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Key Roles & Salary Insights

4 min read
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What salaries could you expect to earn in different roles in the food industry?

There is a hugely diverse number of roles within the food industry, and at Food Matters Live we are committed to sharing and highlighting opportunities to the network of students and graduates. You’ve heard the term ‘love what you do’, but job satisfaction comes down to multiple criteria. 

Salary expectation, although not the only consideration, is a very important one.

Explore the below section to give you an idea of what you could earn in some of the key roles in the food industry:

Salary insights


A nutritionist salary can really vary depending on where you are in your career. Starting salaries can be between £15,000 – £25,000. After gaining experience, this could increase to anywhere between £50,000 – £80,000. A Performance Nutritionist coaching a high-performing team or an Olympian, can earn £100,000+

Food technologist 

A Food Technologist starting salary is around £24,000, but this increases year on year with more qualifications and experience up to between £50,000 and £60,000.


Some junior chefs will start off by doing a half-day shift for free if they’re applying to work in a very competitive Michelin space. This is to prove they have the skills and dedication required, but remember, after that, you should always get paid. The national average wage for a chef is now £27,000 a year and it can go up to £100,000+ a year for a Group Executive Head Chef or a Group Innovation Chef.

Innovation and New Product Development

When you start as a junior product development chef or product developer outside of a kitchen, you might be on about £24,000 (or more for large companies’ graduate schemes). This salary can go up to around £50,000 a year at a more senior level, and if you become the food product developer for a big food group, you’re looking at around £80,000 – £100,000 a year.

Consumer Insights Controller

A Consumer Insights Controller helps drive innovation within a company like Greencore by staying on top of consumer trends and shopping habits.  A consumer insights manager can earn £40,000 a year, increasing to £80,000 or more if you head up a team within a large company.

Sustainability Roles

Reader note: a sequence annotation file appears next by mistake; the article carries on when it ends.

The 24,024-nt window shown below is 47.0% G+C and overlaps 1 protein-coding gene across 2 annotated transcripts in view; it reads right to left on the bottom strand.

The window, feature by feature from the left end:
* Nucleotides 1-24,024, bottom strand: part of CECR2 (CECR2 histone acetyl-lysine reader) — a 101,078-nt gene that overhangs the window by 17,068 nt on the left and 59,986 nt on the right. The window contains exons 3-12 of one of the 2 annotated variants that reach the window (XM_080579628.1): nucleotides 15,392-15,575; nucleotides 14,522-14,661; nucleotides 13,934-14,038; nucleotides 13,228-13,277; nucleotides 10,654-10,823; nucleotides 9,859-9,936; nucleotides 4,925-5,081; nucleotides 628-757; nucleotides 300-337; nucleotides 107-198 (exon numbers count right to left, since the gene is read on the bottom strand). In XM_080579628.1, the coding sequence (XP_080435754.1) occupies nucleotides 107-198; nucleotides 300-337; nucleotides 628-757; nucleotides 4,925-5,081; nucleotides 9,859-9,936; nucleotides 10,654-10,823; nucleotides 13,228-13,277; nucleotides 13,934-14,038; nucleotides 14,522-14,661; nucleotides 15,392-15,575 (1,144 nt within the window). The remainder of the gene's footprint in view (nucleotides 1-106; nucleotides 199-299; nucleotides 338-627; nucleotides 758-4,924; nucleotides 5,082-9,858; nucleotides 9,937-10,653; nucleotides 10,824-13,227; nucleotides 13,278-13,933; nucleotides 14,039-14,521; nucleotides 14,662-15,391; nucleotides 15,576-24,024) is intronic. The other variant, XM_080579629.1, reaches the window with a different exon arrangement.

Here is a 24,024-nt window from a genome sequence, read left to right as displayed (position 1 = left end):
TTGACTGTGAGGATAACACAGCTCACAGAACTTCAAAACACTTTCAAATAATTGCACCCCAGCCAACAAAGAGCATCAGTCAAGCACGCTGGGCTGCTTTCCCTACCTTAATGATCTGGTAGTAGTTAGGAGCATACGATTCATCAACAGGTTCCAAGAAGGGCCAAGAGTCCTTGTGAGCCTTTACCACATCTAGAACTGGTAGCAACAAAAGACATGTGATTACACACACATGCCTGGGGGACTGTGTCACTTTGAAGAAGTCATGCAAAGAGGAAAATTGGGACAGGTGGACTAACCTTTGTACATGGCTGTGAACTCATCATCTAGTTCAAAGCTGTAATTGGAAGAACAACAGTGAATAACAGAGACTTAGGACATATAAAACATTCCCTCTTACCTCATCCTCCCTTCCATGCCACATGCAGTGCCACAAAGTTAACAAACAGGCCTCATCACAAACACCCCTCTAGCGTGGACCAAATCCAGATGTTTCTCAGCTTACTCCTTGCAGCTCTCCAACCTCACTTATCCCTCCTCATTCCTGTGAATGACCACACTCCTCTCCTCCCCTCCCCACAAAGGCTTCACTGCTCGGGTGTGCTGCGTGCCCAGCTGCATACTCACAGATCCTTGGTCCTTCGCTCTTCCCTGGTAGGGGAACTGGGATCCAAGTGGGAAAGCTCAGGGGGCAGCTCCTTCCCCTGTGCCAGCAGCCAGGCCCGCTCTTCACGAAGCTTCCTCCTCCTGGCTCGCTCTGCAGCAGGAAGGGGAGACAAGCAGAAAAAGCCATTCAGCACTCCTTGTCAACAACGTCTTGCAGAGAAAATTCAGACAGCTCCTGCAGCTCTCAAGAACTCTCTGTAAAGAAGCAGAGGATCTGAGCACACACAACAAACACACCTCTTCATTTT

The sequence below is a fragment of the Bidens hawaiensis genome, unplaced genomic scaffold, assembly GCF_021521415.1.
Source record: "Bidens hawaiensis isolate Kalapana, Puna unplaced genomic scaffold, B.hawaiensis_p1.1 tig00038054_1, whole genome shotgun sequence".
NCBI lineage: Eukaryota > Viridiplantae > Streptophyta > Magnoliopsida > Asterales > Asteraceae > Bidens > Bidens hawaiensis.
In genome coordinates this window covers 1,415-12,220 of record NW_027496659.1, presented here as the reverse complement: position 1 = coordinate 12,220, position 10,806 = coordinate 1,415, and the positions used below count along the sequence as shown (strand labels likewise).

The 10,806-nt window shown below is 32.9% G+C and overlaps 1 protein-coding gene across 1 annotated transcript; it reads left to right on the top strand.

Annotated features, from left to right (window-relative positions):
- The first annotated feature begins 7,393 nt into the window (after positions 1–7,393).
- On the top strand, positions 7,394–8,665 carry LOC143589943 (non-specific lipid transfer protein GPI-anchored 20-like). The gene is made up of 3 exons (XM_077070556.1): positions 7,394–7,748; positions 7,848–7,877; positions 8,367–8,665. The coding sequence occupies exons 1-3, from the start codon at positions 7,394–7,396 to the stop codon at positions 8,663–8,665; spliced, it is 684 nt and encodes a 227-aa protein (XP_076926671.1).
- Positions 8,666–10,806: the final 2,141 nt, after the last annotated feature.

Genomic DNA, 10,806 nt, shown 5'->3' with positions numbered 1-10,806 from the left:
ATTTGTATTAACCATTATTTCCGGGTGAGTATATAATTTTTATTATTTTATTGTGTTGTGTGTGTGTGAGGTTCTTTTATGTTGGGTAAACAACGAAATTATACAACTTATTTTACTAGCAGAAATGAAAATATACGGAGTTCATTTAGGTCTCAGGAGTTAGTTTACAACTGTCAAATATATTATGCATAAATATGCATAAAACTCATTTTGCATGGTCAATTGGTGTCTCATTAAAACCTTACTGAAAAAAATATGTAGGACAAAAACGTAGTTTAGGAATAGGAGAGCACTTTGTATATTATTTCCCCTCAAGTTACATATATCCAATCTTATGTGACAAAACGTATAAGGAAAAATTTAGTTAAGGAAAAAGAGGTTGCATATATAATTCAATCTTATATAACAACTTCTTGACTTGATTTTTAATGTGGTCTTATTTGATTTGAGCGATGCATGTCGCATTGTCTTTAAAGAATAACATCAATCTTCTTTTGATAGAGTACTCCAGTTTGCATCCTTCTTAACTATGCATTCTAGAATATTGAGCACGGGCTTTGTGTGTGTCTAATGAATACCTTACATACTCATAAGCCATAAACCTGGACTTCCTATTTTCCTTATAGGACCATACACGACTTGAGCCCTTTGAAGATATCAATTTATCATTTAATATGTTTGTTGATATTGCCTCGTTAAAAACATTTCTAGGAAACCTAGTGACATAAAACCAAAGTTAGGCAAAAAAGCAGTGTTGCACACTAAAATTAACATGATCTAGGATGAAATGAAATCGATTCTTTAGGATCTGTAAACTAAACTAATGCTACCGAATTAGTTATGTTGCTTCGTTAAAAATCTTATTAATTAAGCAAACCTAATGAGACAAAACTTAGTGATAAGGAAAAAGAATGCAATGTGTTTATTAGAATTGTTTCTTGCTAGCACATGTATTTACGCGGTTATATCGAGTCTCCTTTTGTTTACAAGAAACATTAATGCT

Almost every major food brand now has a head of sustainability, also called a chief sustainability officer. And it can take years to get to the top, but the average salary is £55,000 a year going up to well over £100,000 a year in a big corporation.

Food Stylist

You might be doing your first shoot for free, but once you prove your ability, a food styling assistant can earn about £100£250 a day. When you’re ready to shoot on your own you can make £250£500 a day or even more.


Starting salaries for an entry level flavourist role are from around £30,000 a year. As you will often be working in a large company rooted in science, it is likely to have a good pay structure to set you up for the future, with great benefits like pensions schemes. A senior Flavourist can earn £100,000 or more.


For a Cocktailian salary, you are looking at around £17,000 – £20,000 to start as a full-time bar person in the UK, or £30,000+ as a bar manager. A global drinks brand ambassador on the other hand can earn £40,000 or more. But the money really kicks in when you start your own brand. And then your earning potential could well be in the millions.


According to Prospects, the average salary for a university Lecturer ranges from £33,000 to £49,000 depending on the university and your experience. As you climb the seniority ladder, you’re likely to see an increase in pay. Some heads of department or professors can be paid upwards of £100,000.

To learn more about routes into these careers from the people who have chosen these paths, check out our Careers Conversations podcast.


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